Daphne du Maurier, adapted by Frank McGuinness
Theatre by the Lake, Keswick

Production photo
Production photo

One of Theatre by the Lake's three main house productions for the summer season is Frank McGuinness's adaptation of Daphne du Maurier's famous novel Rebecca, famously filmed by Alfred Hitchcock starring Laurence Olivier.

Maxim de Winter runs into American Mrs van Hopper in Monte Carlo and falls for her servant, eventually taking her back to Cornwall to his family home of Manderley as his wife. As the second Mrs de Winter—her husband's first wife Rebecca drowned only a few months earlier—she finds herself living rather in the shadow of her predecessor, especially in the eyes of Mrs Danvers, the sinister housekeeper who still idolises her former mistress. When a ship runs aground near to the house, it uncovers some surprising information about Rebecca's death.

The eleven-strong cast performs the multiple scenes on designer Martin Johns's permanent set of a crumbling stone staircase surrounded by fallen masonry and broken furniture. The story comes across quite well for much of the time, but there are scenes that seem flat and underworked or just too drawn out.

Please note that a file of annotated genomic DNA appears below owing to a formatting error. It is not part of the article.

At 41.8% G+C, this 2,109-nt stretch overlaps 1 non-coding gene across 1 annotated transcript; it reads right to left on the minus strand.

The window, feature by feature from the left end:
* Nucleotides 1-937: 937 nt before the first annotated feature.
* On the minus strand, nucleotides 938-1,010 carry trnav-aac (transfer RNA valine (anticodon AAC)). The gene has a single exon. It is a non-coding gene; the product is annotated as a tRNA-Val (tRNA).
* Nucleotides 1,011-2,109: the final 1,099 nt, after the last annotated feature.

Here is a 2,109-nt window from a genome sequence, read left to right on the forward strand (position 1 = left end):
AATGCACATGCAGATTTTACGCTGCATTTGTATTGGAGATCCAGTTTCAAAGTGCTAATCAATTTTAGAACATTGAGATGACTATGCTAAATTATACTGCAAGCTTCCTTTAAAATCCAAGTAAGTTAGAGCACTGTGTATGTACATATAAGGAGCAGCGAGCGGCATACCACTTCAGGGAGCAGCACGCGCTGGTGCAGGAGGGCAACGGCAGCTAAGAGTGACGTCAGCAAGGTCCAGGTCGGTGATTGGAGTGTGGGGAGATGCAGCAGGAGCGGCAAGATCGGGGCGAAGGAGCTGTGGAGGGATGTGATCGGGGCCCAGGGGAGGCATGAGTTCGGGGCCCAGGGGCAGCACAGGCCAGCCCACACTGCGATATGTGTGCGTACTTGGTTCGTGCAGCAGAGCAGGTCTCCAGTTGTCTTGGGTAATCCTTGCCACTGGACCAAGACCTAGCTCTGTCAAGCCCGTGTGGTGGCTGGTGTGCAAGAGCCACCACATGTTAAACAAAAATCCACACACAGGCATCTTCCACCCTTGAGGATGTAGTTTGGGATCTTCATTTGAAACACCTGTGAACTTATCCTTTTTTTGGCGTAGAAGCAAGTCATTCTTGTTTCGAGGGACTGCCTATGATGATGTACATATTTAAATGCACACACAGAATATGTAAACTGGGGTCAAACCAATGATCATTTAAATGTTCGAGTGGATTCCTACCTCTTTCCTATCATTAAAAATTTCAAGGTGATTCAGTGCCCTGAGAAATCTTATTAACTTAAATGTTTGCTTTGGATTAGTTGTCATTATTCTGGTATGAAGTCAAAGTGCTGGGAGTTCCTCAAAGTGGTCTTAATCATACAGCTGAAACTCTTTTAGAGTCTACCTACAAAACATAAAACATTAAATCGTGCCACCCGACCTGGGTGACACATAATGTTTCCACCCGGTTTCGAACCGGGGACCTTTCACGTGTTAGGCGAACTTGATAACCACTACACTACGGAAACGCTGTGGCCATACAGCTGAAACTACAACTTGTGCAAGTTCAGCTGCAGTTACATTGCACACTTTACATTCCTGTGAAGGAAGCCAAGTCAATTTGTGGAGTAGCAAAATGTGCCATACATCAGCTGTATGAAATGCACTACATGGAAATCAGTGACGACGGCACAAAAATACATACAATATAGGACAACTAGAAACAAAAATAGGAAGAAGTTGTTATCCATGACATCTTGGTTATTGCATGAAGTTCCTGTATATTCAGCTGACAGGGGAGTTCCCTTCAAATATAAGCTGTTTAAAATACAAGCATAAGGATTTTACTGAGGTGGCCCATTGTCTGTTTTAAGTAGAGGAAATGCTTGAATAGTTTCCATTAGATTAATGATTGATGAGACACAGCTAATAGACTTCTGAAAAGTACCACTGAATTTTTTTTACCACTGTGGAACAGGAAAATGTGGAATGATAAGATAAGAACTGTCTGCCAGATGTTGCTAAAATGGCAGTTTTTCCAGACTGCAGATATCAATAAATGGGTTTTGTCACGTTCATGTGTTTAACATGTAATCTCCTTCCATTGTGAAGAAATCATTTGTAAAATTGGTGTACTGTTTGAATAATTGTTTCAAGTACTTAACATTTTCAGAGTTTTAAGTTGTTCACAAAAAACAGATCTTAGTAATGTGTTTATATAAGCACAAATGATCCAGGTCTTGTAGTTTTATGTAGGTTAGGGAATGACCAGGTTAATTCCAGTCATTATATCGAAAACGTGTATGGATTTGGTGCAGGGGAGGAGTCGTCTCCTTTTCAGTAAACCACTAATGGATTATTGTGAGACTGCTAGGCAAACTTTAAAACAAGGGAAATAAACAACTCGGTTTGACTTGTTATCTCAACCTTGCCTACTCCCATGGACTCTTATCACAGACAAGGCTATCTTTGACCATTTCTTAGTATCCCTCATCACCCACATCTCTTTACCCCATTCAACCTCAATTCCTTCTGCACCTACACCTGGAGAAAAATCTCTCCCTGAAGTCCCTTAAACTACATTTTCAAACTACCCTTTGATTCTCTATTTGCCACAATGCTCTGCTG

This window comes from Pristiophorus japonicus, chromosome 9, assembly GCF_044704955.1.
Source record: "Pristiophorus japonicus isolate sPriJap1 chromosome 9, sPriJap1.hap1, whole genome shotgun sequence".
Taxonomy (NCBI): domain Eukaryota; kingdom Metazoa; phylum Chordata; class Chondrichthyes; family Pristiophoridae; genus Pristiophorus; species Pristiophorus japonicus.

Leading the cast are Greg Wagland as Maxim de Winter and Lindsay Allen as his second wife with Angela Bain as Mrs Danvers. However some of the most notable performances come from those playing smaller roles. Sandra Duncan is superb in all three of her roles: the acid-tongued American Mrs van Hopper, dotty old grandma and Rebecca's former doctor. Heather Phoenix hits the stage with a bundle of energy as Maxim's sister Beatrice, and Peter Macqueen plays her husband Giles just right as the world-wearied, upper class old cynic who doesn't care what he says to anyone. Michelle Long is very good as the maid Clarice, as is Nicholas Goode as the 'simple' boy Ben.

This production tells du Maurier's famous story reasonably well but doesn't really get across the suspense or the tension of the novel or the film. There are some very good performances and some clever use of projections on the cyc cloth from lighting designer Nick Beadle plus some great atmospheric sound effects from sound designer James Earls Davis.

Reviewer: David Chadderton